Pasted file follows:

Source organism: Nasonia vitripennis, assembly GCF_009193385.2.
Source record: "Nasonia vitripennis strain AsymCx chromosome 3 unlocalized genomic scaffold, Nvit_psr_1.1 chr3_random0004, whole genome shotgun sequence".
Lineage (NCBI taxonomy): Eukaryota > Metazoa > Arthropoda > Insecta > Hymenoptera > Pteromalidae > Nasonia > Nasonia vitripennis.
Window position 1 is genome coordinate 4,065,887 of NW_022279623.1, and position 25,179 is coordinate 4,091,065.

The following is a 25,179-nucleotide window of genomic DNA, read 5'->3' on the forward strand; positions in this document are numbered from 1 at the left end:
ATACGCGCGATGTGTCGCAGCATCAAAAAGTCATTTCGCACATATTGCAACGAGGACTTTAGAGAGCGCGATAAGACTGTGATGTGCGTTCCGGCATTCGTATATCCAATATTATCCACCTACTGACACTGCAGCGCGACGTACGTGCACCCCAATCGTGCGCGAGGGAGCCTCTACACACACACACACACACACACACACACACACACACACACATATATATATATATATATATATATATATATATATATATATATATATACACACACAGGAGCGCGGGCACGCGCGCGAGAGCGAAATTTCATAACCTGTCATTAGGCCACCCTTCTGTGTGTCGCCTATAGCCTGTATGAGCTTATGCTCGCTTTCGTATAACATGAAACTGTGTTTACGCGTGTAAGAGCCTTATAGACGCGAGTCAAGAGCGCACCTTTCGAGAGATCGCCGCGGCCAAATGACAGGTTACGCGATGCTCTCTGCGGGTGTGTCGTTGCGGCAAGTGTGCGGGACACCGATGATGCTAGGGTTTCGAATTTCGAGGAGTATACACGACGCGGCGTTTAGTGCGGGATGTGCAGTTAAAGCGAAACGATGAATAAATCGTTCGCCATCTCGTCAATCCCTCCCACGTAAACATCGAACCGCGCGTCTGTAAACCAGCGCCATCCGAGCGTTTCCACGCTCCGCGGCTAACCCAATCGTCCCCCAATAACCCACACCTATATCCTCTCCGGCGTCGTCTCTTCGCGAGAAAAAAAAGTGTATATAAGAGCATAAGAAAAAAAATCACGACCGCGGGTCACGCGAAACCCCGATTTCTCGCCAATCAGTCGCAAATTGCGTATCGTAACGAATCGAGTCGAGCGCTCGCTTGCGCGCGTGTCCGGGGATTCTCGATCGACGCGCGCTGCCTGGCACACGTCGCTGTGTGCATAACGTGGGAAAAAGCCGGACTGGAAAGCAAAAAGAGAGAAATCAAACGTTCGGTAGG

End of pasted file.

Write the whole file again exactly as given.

Source organism: Nasonia vitripennis, assembly GCF_009193385.2.
Source record: "Nasonia vitripennis strain AsymCx chromosome 3 unlocalized genomic scaffold, Nvit_psr_1.1 chr3_random0004, whole genome shotgun sequence".
Lineage (NCBI taxonomy): Eukaryota > Metazoa > Arthropoda > Insecta > Hymenoptera > Pteromalidae > Nasonia > Nasonia vitripennis.
Window position 1 is genome coordinate 4,065,887 of NW_022279623.1, and position 25,179 is coordinate 4,091,065.

The following is a 25,179-nucleotide window of genomic DNA, read 5'->3' on the forward strand; positions in this document are numbered from 1 at the left end:
ATACGCGCGATGTGTCGCAGCATCAAAAAGTCATTTCGCACATATTGCAACGAGGACTTTAGAGAGCGCGATAAGACTGTGATGTGCGTTCCGGCATTCGTATATCCAATATTATCCACCTACTGACACTGCAGCGCGACGTACGTGCACCCCAATCGTGCGCGAGGGAGCCTCTACACACACACACACACACACACACACACACACACACACACATATATATATATATATATATATATATATATATATATATATATATATACACACACAGGAGCGCGGGCACGCGCGCGAGAGCGAAATTTCATAACCTGTCATTAGGCCACCCTTCTGTGTGTCGCCTATAGCCTGTATGAGCTTATGCTCGCTTTCGTATAACATGAAACTGTGTTTACGCGTGTAAGAGCCTTATAGACGCGAGTCAAGAGCGCACCTTTCGAGAGATCGCCGCGGCCAAATGACAGGTTACGCGATGCTCTCTGCGGGTGTGTCGTTGCGGCAAGTGTGCGGGACACCGATGATGCTAGGGTTTCGAATTTCGAGGAGTATACACGACGCGGCGTTTAGTGCGGGATGTGCAGTTAAAGCGAAACGATGAATAAATCGTTCGCCATCTCGTCAATCCCTCCCACGTAAACATCGAACCGCGCGTCTGTAAACCAGCGCCATCCGAGCGTTTCCACGCTCCGCGGCTAACCCAATCGTCCCCCAATAACCCACACCTATATCCTCTCCGGCGTCGTCTCTTCGCGAGAAAAAAAAGTGTATATAAGAGCATAAGAAAAAAAATCACGACCGCGGGTCACGCGAAACCCCGATTTCTCGCCAATCAGTCGCAAATTGCGTATCGTAACGAATCGAGTCGAGCGCTCGCTTGCGCGCGTGTCCGGGGATTCTCGATCGACGCGCGCTGCCTGGCACACGTCGCTGTGTGCATAACGTGGGAAAAAGCCGGACTGGAAAGCAAAAAGAGAGAAATCAAACGTTCGGTAGG